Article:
L’infini vu par Noémie July 17, 2009Posted by Alexandre Borovik in Uncategorized.
Les galaxies,Les rimes en* I*,
le pipi,Et puis………
Ne fait pas la comédie
Mais c’est joli l’infini…
Et puis c’est pas fini!!
(18 Mai 2000)
From Mathieu Marion July 17, 2009Posted by Alexandre Borovik in Uncategorized.
I do not know if this is of interest to you or not but here is a thought-experiment of mine, probably around the age of 7-8, for sure after 6 and before 10.
I started thinking about death and wanted to convince myself I would never die, instead of thinking about life after death… So I started thinking about an infinity in this way: first, I assumed that my entire life was only one dream in one night in another life where I am still the same person but could not fully realize that a full life goes on in each dream (an interesting point about personal identity, I guess). Now, that other life would be finite and have only a finite number of nights. So, I thought further that in each night there must be a finite number of dreams, encapsulating a finite number of lives. This was still short of infinity, so I started thinking that in each of these finitely many dreams of the finitely many nights, I would live a life that would in turn contain finitely many nights, which would contain finitely many dreams, and so on. I was not so sure that I was safe that way (i.e. that I would go on living forever), but I convinced myself that these were enough lives to live, so that even if the process would end, I would still have lived enough, and stopped thinking about it.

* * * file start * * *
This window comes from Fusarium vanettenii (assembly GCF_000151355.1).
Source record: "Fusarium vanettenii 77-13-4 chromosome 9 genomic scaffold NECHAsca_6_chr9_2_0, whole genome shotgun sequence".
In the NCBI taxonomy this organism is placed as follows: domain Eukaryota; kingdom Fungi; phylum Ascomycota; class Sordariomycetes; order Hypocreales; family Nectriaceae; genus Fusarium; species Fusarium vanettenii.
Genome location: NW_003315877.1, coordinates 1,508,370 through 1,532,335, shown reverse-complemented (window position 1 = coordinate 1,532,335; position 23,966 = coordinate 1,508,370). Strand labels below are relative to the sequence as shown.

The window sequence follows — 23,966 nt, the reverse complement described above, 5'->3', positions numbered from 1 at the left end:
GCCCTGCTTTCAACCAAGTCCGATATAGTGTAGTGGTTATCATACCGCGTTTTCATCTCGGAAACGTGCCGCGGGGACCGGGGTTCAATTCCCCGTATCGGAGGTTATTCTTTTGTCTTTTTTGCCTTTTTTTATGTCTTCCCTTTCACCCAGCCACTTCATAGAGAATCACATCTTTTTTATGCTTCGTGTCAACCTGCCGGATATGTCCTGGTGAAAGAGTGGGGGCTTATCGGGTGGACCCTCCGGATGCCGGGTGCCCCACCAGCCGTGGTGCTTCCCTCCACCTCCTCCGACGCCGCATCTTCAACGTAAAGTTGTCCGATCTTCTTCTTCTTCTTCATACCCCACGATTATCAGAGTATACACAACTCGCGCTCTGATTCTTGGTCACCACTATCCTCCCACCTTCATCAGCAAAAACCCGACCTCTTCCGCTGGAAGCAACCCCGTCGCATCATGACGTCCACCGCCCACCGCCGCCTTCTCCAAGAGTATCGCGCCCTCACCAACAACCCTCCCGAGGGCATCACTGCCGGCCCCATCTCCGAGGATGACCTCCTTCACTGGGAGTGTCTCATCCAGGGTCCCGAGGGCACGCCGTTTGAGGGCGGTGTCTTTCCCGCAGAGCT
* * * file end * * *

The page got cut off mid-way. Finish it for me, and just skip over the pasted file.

Two Streams in Hatfield July 6, 2009Posted by dcorfield in Uncategorized.
Brendan Larvor and I ran a conference – Two Streams in the Philosophy of Mathematics from 1-3 July. I thought I’d put up a post here for post-conference discussion.
In accordance with one stream’s policy of encouraging dialogue with real mathematicians, we invited Yehuda Rav (Paris-Sud), Michael Harris (Jussieu) and this blog’s very own Alexandre Borovik. For me two of the most interesting issues to emerge during the conference was Borovik’s ‘phantoms’ and Harris’s ‘avatars’. The first of these may occur when there is a question as to whether a certain entity exists. Even if it does not, it may transpire that some counterpart of this nonexistent entity exists elsewhere. The setting of finite simple groups is a rich environment for this phenomenon.
In the case of avatars, on the other hand, they all exist, but they indicate the existence of a not yet expressible universal object. Grothendieck’s theory of motives is the classic example, and indeed it was here that he coined the term ‘avatar’ to describe an instantiation of a motive in a particular cohomological setting.
What I’d like to know is what can be said about these phenomena. What is the right language to formulate them? Do we have earlier cases of avatars or phantoms which we now know how to express? Might it be possible to understand both phenomena in the same framwork? I.e., perhaps there may be avatars which happen not to exist, but for which existing fellow avatars act as phantoms.
So that’s a small taste of two of the talks. There were fourteen others. Personally, I was very pleased to hear Ivor Grattan-Guinness speak about ‘notions’, such as symmetry, convexity, and linearity, continually reappearing in mathematics. My own talk focused on duality, but I gave it a Cassirerian gloss as a ‘principle’.
If anyone would like to share their thoughts on the conference, please feel free.